Of course, that’s how some people describe poetry.

Anyway, I looked at the nice tight rhyme scheme, and cultural allusions (high and low!) in this poem, and wondered if "Brooks" weren’t Gwendolyn Brooks, a godmother of sorts for African American poetry. -ed.


When you have forgotten (to bring into
Play that fragrant morsel of rhetoric,
Crisp as autumnal air), when you
Have forgotten, say, sunlit corners, brick
Full of skyline, rowhomes, smokestacks,
Billboards, littered rooftops & wondered
What bread wrappers reflect of our hunger,

When you have forgotten wide-brimmed hats,
Sunday back-seat leather rides & church,
The doorlock like a silver cane, the broad backs
Swaying or the great moan deep churning,
& the shimmer flick of flat sticks, the lurch
Forward, skip, hands up Aileyesque drop,
When you have forgotten the meaningful bop,

Hustlers and their care-what-may, blasé
Ballet and flight, when you have forgotten
Scruffy yards, miniature escapes, the way
Laundry lines strung up sag like shortened
Smiles, when you have forgotten the Fish Man
Barking his catch in inches up the street
“I’ve got porgies. I’ve got trout. Feeesh

Man,” or his scoop and chain scale,
His belief in shad and amberjack; when
You have forgotten Ajax and tin pails,
Blue crystals frothing on marble front
Steps Saturday mornings, or the garden
Of old men playing checkers, the curbs
White-washed like two lines out to the burbs,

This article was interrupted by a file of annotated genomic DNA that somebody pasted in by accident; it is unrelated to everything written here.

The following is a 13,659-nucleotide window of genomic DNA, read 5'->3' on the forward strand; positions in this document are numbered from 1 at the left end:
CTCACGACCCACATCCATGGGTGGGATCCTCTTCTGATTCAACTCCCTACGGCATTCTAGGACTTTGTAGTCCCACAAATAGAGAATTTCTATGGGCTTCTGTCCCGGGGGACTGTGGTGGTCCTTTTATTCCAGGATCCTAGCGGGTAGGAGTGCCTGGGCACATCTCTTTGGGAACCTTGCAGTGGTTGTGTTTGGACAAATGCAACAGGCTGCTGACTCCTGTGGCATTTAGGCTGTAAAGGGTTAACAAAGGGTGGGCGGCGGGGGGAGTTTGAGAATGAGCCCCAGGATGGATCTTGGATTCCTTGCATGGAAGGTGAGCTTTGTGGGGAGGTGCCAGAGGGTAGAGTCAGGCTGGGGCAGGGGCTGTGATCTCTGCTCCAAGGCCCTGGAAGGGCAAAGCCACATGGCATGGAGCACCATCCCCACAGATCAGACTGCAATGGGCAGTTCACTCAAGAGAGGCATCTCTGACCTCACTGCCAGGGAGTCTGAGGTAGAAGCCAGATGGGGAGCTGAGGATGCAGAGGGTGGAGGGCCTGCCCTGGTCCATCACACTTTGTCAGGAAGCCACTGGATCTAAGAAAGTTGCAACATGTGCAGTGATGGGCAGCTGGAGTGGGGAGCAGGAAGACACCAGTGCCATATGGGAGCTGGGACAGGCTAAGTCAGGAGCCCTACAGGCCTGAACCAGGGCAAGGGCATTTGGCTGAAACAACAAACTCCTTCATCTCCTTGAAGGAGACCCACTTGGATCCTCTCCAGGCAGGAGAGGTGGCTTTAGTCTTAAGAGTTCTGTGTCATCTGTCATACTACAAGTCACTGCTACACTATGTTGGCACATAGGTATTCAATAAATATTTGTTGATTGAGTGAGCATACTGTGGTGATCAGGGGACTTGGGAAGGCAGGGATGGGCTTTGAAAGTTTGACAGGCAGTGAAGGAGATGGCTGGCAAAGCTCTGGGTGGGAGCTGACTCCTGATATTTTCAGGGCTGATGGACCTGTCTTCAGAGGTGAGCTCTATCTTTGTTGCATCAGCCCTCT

Or the hopscotch squares painted new
In the street, the pitter-patter of feet
Landing on rhymes. “How do you
Like the weather, girls? All in together, girls,
January, February, March, April… ”
The jump ropes’ portentous looming,
Their great, aching love blooming.

When you have forgotten packs of grape-
Flavored Now & Laters, the squares
Of sugar flattening on the tongue, the elation
You felt reaching into the corner-store jar,
Grasping a handful of Blow Pops, candy bars
With names you didn’t recognize but came
To learn. All the turf battles. All the war games.

When you have forgotten popsicle stick
Races along the curb and hydrant fights,
Then, retrieve this letter from your stack
I’ve sent by clairvoyant post & read by light,
For it brought me as much longing and delight.
This week’s Father’s Day; I’ve a long ride to Philly.
I’ll give this to Gramps, then head to Black Lily.


Monday’s Verse 2/1/2016

Welcome to Black History month! It’s such a fruitful window onto this poetic world we share, since the various schools of African-American writing — from the country’s founding, right up to tomorrow — have left such an unshakable imprint on American verse as a whole.

We’ll start out with a history lesson from a writer I first learned about in my undergrad poetry class, Michael S. Harper (sharper, he claim). It’s funny to think how long ago that was. I would say his history lesson is no less valid today. -ed.


Those four black girls blown up
in that Alabama church
remind me of five hundred
middle passage blacks,
in a net, under water
in Charleston harbor
so redcoats wouldn’t find them.
Can’t find what you can’t see
can you?